China wants Chinese product importers to pay for her pollution

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photo by mtlp

I am quite excited about the UN Climate Conference happening later this year in Copenhagen. It has all the promise of the Kyoto protocol, but unlike Kyoto, Copenhagen is set in a world with an increased sense of urgency and much deeper awareness to the issues that still seemed “in the future” 11 years ago.

In an excellent summary of the Copenhagen conference’s significance, Michael McCarthy from the Independent wrote:

Three conditions, according to Britain’s Energy and Climate Change Secretary, Ed Miliband, have to be fulfilled for Copenhagen to be regarded as a success. First, the wealthy industrialised countries have to agree tough new targets for cutting their C02. Second, the developing countries led by China, even if they do not take on the same sort of numerical targets, have to move away from “business as usual”. And third, the rich nations have to agree a way of financing the developing countries, especially the poorer ones, in the measures they take to adapt to the climate change that is coming anyway. Otherwise they won’t sign up to anything.

Nothing too striking about this and it brings us back to the old circular argument of the world’s second largest CO2 emitter, the US, not signing on until the world’s first largest emitter, China, gets on board. And China saying they’ll not do so until they’re offered some sort of exclusion or exception to allow them to develop (read: pollute unchecked) the same way the wealthy industrialized countries have – completely recklessly.

Everyone, outside of the Bush administration, seems to understand that the US needs to take the higher ground on this issue. Thankfully Washington’s new regime looks willing and able to at least step up to the plate.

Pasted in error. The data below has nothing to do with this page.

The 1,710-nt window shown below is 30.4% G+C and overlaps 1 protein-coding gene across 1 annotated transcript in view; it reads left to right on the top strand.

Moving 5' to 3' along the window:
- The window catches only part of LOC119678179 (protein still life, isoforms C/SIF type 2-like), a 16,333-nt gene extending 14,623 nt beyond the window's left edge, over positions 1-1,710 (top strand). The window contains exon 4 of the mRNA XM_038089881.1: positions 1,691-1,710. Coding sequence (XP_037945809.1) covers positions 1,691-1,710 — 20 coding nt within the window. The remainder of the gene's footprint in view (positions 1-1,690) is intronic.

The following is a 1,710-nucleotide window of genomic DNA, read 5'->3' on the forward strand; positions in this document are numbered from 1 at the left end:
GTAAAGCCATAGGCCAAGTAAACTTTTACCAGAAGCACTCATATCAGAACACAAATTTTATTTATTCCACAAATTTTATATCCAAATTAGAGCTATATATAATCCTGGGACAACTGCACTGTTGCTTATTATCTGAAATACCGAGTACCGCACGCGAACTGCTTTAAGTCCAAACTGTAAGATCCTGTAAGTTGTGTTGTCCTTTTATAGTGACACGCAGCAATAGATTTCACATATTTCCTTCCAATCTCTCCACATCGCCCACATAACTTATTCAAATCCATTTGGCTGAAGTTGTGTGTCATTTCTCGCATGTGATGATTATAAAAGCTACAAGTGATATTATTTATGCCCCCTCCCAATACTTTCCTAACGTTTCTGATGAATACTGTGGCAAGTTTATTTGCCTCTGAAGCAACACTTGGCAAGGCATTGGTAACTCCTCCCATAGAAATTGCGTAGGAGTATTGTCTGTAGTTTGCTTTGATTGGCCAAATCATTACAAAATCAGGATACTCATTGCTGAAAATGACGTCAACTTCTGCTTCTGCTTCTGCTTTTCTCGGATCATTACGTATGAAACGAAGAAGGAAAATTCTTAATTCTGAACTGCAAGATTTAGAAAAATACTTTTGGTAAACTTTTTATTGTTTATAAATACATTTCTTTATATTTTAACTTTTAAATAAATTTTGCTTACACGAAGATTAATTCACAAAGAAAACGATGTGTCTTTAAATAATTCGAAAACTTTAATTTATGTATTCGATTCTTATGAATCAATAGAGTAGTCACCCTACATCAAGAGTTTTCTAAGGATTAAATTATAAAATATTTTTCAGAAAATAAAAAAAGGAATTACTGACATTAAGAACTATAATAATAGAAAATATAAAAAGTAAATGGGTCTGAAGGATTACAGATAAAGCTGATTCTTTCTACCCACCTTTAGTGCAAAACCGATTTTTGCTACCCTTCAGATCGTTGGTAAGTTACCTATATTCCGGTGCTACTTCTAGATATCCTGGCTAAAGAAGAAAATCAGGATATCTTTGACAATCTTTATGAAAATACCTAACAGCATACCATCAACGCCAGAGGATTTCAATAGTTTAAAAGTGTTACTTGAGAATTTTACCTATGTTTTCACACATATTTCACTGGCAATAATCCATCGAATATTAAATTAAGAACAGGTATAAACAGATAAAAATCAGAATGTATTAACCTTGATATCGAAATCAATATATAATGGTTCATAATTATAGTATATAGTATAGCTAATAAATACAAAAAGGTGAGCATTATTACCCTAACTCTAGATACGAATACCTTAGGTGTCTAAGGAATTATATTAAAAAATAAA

China, however, is posing to disappoint. Rather than embrace their fast-solidifying position of Next Top Country, and surprising everyone with a forward-thinking and progressive attitude towards the conference and its potential, they’ve reverted to a “poor me” attitude and are placing the blame for their carbon dioxide emissions on importers of Chinese goods.

China’s top climate change negotiator, Li Gao, said his country should not pay for cutting emissions caused by the high demands of other countries.

Beijing argues that rich nations buying Chinese goods bear responsibility for the estimated 15-25% of China’s carbon emissions that are created by its production of exports.

“We produce products and these products are consumed by other countries, especially the developed countries. This share of emissions should be taken by the consumers but not the producers,” [Li] said.

Does anyone else feel that China’s looking to have their sweet bean-filled baozi and eat it too?

You can’t have it both ways. You can’t use that massive export industry to pave the streets of China with gold, lift millions out of poverty and fuel the country’s insane growth level; but then say everyone else is responsible for the cleanup.

What’s more is they’ve got America by the balls with their control of $740 billion worth of US treasury bonds. Now I’m no economist (a surprise to many, I’m sure), but at what point does a country that can invest the better part of a trillion dollars in another country need to owe up to the reality that they are, in fact, quite wealthy and quite capable of solving their own carbon emission problems?

The EU’s top climate negotiator (a title that, rightfully or not, brings to mind pictures of Sam Jackson shouting “You want my blood!?” from a blown out office building window) Artur Runge-Metzger said it best: asking importers to handle emissions “would mean that we would also like them to have jurisdiction and legislative powers in order to control and limit those. I’m not sure whether my Chinese colleague would agree on that particular point.”

And I dare say he wouldn’t. But maybe I’m wrong. If the rest of the world has paid for China’s rise, and is now asked to pay for cleaning up the environmental mess it caused – shouldn’t they all get a say in the domestic policies that affect what they’re paying for?